From hoop house construction to digital marketing, and from drip irrigation to classroom agriculture, there is much to learn about at this year’s New Mexico Organic Farming Conference Feb. 16-17 in Albuquerque. Held at the Marriott Albuquerque Pyramid North at 5151 San Francisco Road, the conference kicks off at 7 a.m. Friday, Feb. 16 and wraps up at 4 p.m. Saturday, Feb. 17. Other topics include water, soils, pollinators, livestock disease, root crops, seeds grains, natural resources, worker safety, hay, meat/specialty processing, enterprise analysis, pruning, water harvesting, carbon farming, organic importing, pastured poultry, greenhouse construction, tomato grafting, compost, farm diversification, berry/small fruit, cover crops, microscopes, Pueblo agriculture, American-grown slow flower movement and the U.S. Food and Drug Administration’s Food Safety Modernization Act (FSMA) Produce Safety Rule. “There is so much to offer at this year’s conference, and we hope many people in the industry understand the value of the event and take advantage of this opportunity to learn and grow,” said conference facilitator Sage Faulkner. “We are also offering networking sessions to help facilitate learning opportunities and potential collaborations.” In addition to Faulkner, conference organizers include the New Mexico Department of Agriculture, New Mexico Farm & Livestock Bureau, New Mexico State University Cooperative Extension Service and Walking Trout Farm. Steve Ela is the keynote speaker during Saturday’s lunch. He is the manager of Ela Family Farms and Silver Spruce Orchards, which is a 100-acre, organic family fruit farm in Hotchkiss, Colorado. Ela began the transition to organic production in 1994, and the farm is currently 100 percent certified organic. He is a fourth-generation grower, and current crops include peaches, apples, pears, sweet cherries, plums and heirloom tomatoes. The farm currently processes jams, fruit butters, apple sauces, cider and dried fruit. Ela received a bachelor of science in both biology and environmental geology from Beloit College and a master of science in soil science with a minor in water resources from the University of Minnesota. He is part of numerous organizations, including the National Organic Standards Board and Valley Organic Growers Association. He was president of the Organic Farming Research Foundation for five years. He helped organize and coordinate the Rogers Mesa Area Wide Codling Moth Management Project, which was sponsored by the United States Department of Agriculture. He also helped organize the Colorado Organic Crop Management Association to promote organic tree fruit research. The fee for both days with lunch (for the first 650 participants) is $110, and the fee for one day is $70. Special rates are offered to student groups. Registration is available at https://tinyurl.com/2018NMOFC. For more information about the conference, visit www.nmofc. org or contact Sage Faulkner at 505-490-2822 or sagefaulkner@yahoo. com Photo courtesy of Seve Ela, Ela Family Farms Page 4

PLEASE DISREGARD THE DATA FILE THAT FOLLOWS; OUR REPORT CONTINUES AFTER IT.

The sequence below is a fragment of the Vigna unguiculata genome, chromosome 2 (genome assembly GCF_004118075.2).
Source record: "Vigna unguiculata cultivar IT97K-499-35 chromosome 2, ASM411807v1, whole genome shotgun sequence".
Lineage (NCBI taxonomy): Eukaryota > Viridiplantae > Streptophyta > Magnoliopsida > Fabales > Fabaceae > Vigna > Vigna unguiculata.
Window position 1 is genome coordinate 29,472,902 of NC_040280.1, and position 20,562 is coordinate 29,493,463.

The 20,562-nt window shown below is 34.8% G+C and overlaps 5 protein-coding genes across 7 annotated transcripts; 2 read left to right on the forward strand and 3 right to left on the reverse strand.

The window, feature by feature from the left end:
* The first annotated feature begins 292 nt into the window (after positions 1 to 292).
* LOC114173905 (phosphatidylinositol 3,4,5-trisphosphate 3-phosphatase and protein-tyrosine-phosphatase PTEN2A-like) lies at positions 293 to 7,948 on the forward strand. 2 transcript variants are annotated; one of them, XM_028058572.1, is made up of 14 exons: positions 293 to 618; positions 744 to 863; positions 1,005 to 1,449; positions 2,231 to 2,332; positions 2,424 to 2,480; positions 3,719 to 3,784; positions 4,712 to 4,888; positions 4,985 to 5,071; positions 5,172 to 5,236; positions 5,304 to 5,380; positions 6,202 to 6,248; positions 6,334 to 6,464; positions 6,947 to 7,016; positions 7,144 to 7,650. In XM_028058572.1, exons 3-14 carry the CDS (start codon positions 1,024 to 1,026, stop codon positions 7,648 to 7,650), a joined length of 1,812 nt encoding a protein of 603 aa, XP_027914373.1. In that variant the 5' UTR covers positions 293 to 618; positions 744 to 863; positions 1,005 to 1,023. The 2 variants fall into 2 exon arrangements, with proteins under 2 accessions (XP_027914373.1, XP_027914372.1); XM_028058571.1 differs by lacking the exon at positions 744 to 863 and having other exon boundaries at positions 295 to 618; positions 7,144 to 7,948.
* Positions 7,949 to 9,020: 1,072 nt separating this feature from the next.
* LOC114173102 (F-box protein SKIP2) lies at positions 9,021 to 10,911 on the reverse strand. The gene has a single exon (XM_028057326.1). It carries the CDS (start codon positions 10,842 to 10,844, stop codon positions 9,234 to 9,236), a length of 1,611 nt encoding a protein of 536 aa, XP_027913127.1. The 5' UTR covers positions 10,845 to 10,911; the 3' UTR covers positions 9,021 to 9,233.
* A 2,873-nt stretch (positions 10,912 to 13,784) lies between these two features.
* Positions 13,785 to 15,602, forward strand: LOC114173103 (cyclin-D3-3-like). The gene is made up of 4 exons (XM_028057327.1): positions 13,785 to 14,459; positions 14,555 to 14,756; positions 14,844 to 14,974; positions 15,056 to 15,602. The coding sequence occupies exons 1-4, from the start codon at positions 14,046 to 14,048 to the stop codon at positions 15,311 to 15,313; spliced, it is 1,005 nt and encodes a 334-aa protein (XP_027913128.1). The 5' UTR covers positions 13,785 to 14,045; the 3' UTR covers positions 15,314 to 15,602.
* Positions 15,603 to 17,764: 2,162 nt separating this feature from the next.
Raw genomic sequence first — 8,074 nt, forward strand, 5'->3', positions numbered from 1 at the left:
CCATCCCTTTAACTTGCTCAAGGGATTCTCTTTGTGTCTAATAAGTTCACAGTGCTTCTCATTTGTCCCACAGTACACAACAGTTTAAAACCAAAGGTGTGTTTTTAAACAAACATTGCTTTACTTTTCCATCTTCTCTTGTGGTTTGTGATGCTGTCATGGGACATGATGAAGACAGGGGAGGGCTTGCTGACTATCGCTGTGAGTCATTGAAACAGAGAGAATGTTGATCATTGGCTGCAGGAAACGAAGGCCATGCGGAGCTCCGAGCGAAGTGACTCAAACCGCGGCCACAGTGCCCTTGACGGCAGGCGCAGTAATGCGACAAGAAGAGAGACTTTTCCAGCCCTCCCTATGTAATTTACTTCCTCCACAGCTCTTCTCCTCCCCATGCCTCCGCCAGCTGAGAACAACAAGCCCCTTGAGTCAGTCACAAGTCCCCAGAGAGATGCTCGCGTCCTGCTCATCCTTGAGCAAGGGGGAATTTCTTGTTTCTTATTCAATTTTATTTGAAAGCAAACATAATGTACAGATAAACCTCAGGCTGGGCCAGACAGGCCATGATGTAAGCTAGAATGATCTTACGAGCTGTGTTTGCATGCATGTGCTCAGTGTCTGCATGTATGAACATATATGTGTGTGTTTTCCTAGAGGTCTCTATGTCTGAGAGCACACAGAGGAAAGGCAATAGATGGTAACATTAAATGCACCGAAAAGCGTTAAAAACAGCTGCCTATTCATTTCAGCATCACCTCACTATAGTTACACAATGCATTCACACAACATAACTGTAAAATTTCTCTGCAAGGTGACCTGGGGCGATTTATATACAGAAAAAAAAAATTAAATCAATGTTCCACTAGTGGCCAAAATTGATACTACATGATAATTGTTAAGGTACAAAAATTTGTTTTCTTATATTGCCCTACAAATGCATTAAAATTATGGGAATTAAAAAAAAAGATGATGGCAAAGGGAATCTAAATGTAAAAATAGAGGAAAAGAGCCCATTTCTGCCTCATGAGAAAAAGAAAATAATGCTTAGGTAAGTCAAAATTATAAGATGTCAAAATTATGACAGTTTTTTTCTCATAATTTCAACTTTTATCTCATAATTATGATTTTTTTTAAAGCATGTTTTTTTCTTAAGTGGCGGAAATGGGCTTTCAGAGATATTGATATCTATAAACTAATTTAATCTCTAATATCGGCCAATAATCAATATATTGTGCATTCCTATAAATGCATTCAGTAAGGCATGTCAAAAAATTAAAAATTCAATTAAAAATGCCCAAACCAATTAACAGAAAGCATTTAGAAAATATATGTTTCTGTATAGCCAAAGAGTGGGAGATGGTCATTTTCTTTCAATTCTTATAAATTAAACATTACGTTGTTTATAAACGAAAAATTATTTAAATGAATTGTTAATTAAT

New Mexico Farm & Ranch